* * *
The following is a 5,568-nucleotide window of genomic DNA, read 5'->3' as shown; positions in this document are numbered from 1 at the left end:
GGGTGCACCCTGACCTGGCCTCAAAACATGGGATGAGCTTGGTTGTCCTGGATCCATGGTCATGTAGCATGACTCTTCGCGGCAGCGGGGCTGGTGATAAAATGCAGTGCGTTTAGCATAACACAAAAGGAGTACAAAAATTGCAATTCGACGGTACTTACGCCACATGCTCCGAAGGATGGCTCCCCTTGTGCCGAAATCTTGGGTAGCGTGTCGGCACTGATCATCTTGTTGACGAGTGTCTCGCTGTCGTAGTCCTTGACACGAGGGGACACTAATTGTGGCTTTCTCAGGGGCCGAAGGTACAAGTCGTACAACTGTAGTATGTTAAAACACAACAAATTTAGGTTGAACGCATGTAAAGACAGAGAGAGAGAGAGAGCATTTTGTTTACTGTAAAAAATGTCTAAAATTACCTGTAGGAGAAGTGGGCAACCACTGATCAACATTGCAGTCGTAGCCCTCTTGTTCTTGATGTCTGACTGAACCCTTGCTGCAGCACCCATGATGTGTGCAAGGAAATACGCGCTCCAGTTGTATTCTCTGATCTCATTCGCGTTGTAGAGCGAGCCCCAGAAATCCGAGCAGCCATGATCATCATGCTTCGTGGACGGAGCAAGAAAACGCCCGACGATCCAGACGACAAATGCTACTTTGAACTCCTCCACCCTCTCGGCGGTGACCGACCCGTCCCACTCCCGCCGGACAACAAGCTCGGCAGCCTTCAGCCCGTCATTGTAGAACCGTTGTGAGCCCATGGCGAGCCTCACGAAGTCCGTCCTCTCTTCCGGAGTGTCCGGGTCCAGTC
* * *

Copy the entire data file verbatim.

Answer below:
The following is a 5,568-nucleotide window of genomic DNA, read 5'->3' as shown; positions in this document are numbered from 1 at the left end:
GGGTGCACCCTGACCTGGCCTCAAAACATGGGATGAGCTTGGTTGTCCTGGATCCATGGTCATGTAGCATGACTCTTCGCGGCAGCGGGGCTGGTGATAAAATGCAGTGCGTTTAGCATAACACAAAAGGAGTACAAAAATTGCAATTCGACGGTACTTACGCCACATGCTCCGAAGGATGGCTCCCCTTGTGCCGAAATCTTGGGTAGCGTGTCGGCACTGATCATCTTGTTGACGAGTGTCTCGCTGTCGTAGTCCTTGACACGAGGGGACACTAATTGTGGCTTTCTCAGGGGCCGAAGGTACAAGTCGTACAACTGTAGTATGTTAAAACACAACAAATTTAGGTTGAACGCATGTAAAGACAGAGAGAGAGAGAGAGCATTTTGTTTACTGTAAAAAATGTCTAAAATTACCTGTAGGAGAAGTGGGCAACCACTGATCAACATTGCAGTCGTAGCCCTCTTGTTCTTGATGTCTGACTGAACCCTTGCTGCAGCACCCATGATGTGTGCAAGGAAATACGCGCTCCAGTTGTATTCTCTGATCTCATTCGCGTTGTAGAGCGAGCCCCAGAAATCCGAGCAGCCATGATCATCATGCTTCGTGGACGGAGCAAGAAAACGCCCGACGATCCAGACGACAAATGCTACTTTGAACTCCTCCACCCTCTCGGCGGTGACCGACCCGTCCCACTCCCGCCGGACAACAAGCTCGGCAGCCTTCAGCCCGTCATTGTAGAACCGTTGTGAGCCCATGGCGAGCCTCACGAAGTCCGTCCTCTCTTCCGGAGTGTCCGGGTCCAGTC